When Washington arrived late in the night, he saw the horses tied to what looked like a hitching post. Once he got closer, he saw that the reins were fixed firmly to Graves' hands. But the courageous boy had frozen to death during the bitter cold of the night's vigil.

"Jocko didn't stand out there in the cold and die out of stupidity," says Campbell, edging forward in his favorite living room chair and shaking his head slowly, deliberately. "He was determined." There was a good reason for Graves' dogged determination, says the proud Campbell. He knew Washington would free him after the war for serving in his army.

Before proceeding with the surprise attack, "Washington told his men about Jocko's dedication and they felt so inspired, they captured 1,000 Hessians," Campbell says. "After the war, Washington ordered that a dove of peace be made to symbolize America's victory and an iron statue be made to honor Jocko."

The dove remains atop Washington's home at Mount Vernon, but the research library there says there is no record of Jocko Graves. Campbell is undeterred by Mount Vernon's nonconfirmation. "People in this country have covered up the history of blacks better than Nixon covered up Watergate."

Campbell, who lives on East Capitol Street SE near the Stadium-Armory Starplex, is an Advisory Neighborhood commissioner (anc 6B-SMD 10), an 18-year volunteer with the Boy Scouts, a member of a Ward 6 crime control committee and a Kiwanis Club member. Listed in Who's Who Among Black Americans in 1978, Campbell is best known for his work at the Smithsonian Institution, where he worked diligently to "get out of the unruly weather" that he was subjected to as an outdoor laborer and get promoted to an "inside job" as the museum's first black model maker and exhibit specialist.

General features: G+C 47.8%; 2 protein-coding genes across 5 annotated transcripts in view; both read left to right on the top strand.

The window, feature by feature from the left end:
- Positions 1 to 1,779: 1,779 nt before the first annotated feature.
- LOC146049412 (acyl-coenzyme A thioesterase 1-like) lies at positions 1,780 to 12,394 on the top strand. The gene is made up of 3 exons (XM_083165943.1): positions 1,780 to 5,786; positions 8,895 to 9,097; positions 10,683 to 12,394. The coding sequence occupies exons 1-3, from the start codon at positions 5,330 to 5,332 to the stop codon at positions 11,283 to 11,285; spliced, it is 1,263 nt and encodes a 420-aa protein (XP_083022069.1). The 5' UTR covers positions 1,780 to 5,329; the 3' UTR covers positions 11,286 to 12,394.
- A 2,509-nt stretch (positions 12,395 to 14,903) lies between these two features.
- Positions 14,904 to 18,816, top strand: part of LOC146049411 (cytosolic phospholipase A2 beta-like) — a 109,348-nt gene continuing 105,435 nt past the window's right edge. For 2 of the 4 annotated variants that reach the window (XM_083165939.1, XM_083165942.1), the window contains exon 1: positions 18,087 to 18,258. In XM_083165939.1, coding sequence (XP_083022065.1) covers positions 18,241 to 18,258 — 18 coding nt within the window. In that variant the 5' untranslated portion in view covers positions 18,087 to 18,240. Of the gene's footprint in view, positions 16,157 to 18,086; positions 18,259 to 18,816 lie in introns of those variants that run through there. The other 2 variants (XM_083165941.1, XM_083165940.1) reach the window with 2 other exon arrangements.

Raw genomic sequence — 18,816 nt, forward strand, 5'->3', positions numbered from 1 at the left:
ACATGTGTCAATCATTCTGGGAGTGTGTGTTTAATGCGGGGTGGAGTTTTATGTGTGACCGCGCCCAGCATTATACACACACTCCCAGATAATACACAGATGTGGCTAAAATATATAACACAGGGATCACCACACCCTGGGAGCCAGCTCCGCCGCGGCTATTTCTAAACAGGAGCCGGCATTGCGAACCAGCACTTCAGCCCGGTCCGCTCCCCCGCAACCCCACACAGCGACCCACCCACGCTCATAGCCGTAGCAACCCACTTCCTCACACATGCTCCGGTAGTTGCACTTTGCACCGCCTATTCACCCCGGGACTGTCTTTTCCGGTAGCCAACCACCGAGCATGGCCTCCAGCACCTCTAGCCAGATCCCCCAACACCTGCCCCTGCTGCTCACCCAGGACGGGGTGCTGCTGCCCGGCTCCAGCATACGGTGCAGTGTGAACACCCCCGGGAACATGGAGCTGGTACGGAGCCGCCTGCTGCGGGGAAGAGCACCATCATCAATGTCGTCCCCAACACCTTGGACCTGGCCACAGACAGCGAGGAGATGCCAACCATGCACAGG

Campbell traveled to Ghana in 1968 to study various African art forms, and honed his talent at the old Federal City College where he studied art from 1968 to 1970. He received much praise both from superiors and from the general public during his 20-year tenure at the Smithsonian. He retired lin 1978.

His friends of Jocko club now has 50 members, and Vernon Jones, 17, serves as president. "It's a nice club," Campbell says."Most of our functions are in the summer. We go on picnics or go to amusement parks when we raise enough money helping senior citizens." The nonprofit group cleans yards, paints, visits hospitals and sponsors bake sales. Although the group doesn't charge for its work, it does accept donations.

Jones, a senior at KcKinley High School, said, "We like helping senior citizens, but there aren't many left around here to help." During the past few years, dozens of black, elderly people and entire families have been displaced.

"Young, wealthy whites are coming into this area like bees after honey," says Campbell, who is married, has three children and owns a single-family home that he has lived in for 20 years and has been renovating "inch by inch" for the past 10.

"This will soon be an exclusive section of town, so I look forward to seeing some Jockos popping up in front yards around here. That'll be good if the whites realize that they're paying tribute to blacks and not trying to degrade us. I'm proud of my race. I think that every Jocko statuette should be taken off ground level and put on a 6-foot-high pedestal to give him the dignity and respect he deserves."